The Rajapakse Administration won, despite some irregularities, a genuine victory over the UNP in the recent provincial council elections. Perhaps the most exciting thing about the last election is how poorly, the Marxist-Nationalist JVP did in the polls. Here's a bit of a summary from the Island editorial on the JVPs plight:
[..]a huge crisis is staring the JVP in the face. Its ignominious defeat has strengthened the hands of its breakaway group. Dissident JVP MP and leader of the National Freedom Front Wimal Weerawansa said yesterday afternoon that he was willing to join forces with the JVP if the present leadership of the party changed. He has pointed out that the JVP vote has dropped in Anuradhapura from 50,000 at the 2006 LG polls to 19,000 at 2008 PC polls within two years. In 2006, it polled 19,500 in Polonnaruwa, 38,000 in Ratnapura and 36,500 in Kegalle but on Saturday it managed to secure only 7,000, 9,700 and 9,000 in those three districts respectively. The breakaway of Weerawansa and others has, inter alia, manifestly taken its toll on the JVP.and it's worth emphasizing. JVP is no longer, or fast unbecoming the youth party. That's a cause for celebration. Marxism is alive and (somewhat) well in the local universities, but since only less than 2% of the population (pdf source) ever gets to enjoy Sri Lanka's "free" education, and the rest of the 98% has found other ways of acquiring higher education, that's no longer a deciding factor.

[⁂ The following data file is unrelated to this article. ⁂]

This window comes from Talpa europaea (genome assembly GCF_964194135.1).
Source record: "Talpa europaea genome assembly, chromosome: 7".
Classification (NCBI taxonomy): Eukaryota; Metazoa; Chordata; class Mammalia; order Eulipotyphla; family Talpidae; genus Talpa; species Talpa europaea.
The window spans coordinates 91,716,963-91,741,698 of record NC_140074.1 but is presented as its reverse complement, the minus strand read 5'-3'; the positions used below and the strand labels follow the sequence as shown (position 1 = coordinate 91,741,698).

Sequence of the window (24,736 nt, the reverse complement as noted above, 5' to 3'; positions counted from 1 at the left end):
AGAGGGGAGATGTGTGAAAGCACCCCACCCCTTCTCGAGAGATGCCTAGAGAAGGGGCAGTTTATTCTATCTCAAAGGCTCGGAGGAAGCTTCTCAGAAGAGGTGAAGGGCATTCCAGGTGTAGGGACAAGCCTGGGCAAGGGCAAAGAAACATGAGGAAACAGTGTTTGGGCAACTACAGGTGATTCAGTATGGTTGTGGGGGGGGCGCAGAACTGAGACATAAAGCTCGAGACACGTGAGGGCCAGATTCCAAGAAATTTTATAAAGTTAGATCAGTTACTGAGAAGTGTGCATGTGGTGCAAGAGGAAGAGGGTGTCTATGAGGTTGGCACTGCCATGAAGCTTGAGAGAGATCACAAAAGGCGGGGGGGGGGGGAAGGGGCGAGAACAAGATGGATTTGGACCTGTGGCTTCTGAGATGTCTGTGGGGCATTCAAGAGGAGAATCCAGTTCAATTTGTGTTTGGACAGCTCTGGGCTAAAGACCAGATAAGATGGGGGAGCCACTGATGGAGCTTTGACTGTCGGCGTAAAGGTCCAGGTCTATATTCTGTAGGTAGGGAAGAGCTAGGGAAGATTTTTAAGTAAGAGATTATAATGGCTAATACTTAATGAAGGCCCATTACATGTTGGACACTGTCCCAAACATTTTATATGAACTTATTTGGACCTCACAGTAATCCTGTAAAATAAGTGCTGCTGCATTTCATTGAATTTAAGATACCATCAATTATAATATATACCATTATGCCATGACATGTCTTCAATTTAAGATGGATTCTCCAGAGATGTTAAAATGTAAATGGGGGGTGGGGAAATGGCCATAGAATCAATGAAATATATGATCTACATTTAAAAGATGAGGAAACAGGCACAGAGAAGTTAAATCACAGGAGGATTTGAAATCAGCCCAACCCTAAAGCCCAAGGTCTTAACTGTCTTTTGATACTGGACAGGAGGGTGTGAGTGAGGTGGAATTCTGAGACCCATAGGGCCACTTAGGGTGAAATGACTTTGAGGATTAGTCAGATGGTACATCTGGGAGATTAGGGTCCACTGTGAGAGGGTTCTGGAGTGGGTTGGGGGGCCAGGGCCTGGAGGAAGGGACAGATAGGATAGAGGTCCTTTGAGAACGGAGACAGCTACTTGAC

The pathetic performance of the JVP where the postal votes are concerned is proof that the JVP lacks following among the public servants in spite of its campaign to obtain a 5,000-rupee pay hike for them. More importantly, the JVP's vote has shrunk despite an increase in the number of young voters.
The indications are that, faction ridden and enervated, the JVP is reaching the end of the road in electoral politics. Another disastrous split is inevitable sooner or later. The JVP must be ruing the day it parted company with the SLFP, which helped it gain benefits disproportionate to its real strength which has now been exposed. [link] (emphasis mine)
True enough, in recent times, portraits of Lenin, Marx and other communist symbols were little more than decorations for the JVP, while most of it's popularity came from it's Nationalist and anti-LTTE rhetoric. But great many JVPers (and I've met some) are Fabian Socialists, thinking of the nationalist rhetoric as a vehicle for some sort of socialist society in the future. And it's agenda, however nationalist, has always contained a very definitive left-wing economic agenda.
Nationalism and anti-LTTEism is alive and kicking in Sri Lanka, but the movement has a different symbol and a leader in Mahinda Rajapakse's coalition. Separating the nationalist lobby from the socialist baggage of the JVP, if and when the party is sufficiently pushed off from the political discourse is definitely a step in the right direction and a happy outcome of this election which will help put Marxist and other leftover socialist thinking to the dustbin of history, where it truly belongs.
Related -- Museum of Communism, the website.